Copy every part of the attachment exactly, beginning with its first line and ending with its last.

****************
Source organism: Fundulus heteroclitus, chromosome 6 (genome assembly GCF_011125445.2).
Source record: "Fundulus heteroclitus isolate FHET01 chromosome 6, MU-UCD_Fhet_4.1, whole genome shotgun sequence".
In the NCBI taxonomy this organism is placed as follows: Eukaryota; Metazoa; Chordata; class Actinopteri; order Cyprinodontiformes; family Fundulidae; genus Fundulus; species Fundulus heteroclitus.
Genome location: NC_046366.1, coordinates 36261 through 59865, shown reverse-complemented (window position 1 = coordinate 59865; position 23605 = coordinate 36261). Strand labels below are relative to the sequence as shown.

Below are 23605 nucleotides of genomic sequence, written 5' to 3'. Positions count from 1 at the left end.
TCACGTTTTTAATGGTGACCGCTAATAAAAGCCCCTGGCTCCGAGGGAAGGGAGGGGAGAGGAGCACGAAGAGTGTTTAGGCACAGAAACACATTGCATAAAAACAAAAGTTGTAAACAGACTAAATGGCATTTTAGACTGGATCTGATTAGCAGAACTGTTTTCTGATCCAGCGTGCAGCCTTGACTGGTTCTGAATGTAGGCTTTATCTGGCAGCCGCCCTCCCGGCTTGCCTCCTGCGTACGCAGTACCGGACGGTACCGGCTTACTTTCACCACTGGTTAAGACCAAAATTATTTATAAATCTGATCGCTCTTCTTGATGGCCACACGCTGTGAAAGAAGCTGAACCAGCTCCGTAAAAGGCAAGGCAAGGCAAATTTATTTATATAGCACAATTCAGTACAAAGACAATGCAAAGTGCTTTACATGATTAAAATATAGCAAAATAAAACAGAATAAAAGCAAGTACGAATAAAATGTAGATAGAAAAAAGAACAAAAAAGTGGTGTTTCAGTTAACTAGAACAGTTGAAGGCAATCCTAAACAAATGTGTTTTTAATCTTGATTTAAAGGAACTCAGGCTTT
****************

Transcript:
Source organism: Fundulus heteroclitus, chromosome 6 (genome assembly GCF_011125445.2).
Source record: "Fundulus heteroclitus isolate FHET01 chromosome 6, MU-UCD_Fhet_4.1, whole genome shotgun sequence".
In the NCBI taxonomy this organism is placed as follows: Eukaryota; Metazoa; Chordata; class Actinopteri; order Cyprinodontiformes; family Fundulidae; genus Fundulus; species Fundulus heteroclitus.
Genome location: NC_046366.1, coordinates 36261 through 59865, shown reverse-complemented (window position 1 = coordinate 59865; position 23605 = coordinate 36261). Strand labels below are relative to the sequence as shown.

Below are 23605 nucleotides of genomic sequence, written 5' to 3'. Positions count from 1 at the left end.
TCACGTTTTTAATGGTGACCGCTAATAAAAGCCCCTGGCTCCGAGGGAAGGGAGGGGAGAGGAGCACGAAGAGTGTTTAGGCACAGAAACACATTGCATAAAAACAAAAGTTGTAAACAGACTAAATGGCATTTTAGACTGGATCTGATTAGCAGAACTGTTTTCTGATCCAGCGTGCAGCCTTGACTGGTTCTGAATGTAGGCTTTATCTGGCAGCCGCCCTCCCGGCTTGCCTCCTGCGTACGCAGTACCGGACGGTACCGGCTTACTTTCACCACTGGTTAAGACCAAAATTATTTATAAATCTGATCGCTCTTCTTGATGGCCACACGCTGTGAAAGAAGCTGAACCAGCTCCGTAAAAGGCAAGGCAAGGCAAATTTATTTATATAGCACAATTCAGTACAAAGACAATGCAAAGTGCTTTACATGATTAAAATATAGCAAAATAAAACAGAATAAAAGCAAGTACGAATAAAATGTAGATAGAAAAAAGAACAAAAAAGTGGTGTTTCAGTTAACTAGAACAGTTGAAGGCAATCCTAAACAAATGTGTTTTTAATCTTGATTTAAAGGAACTCAGGCTTT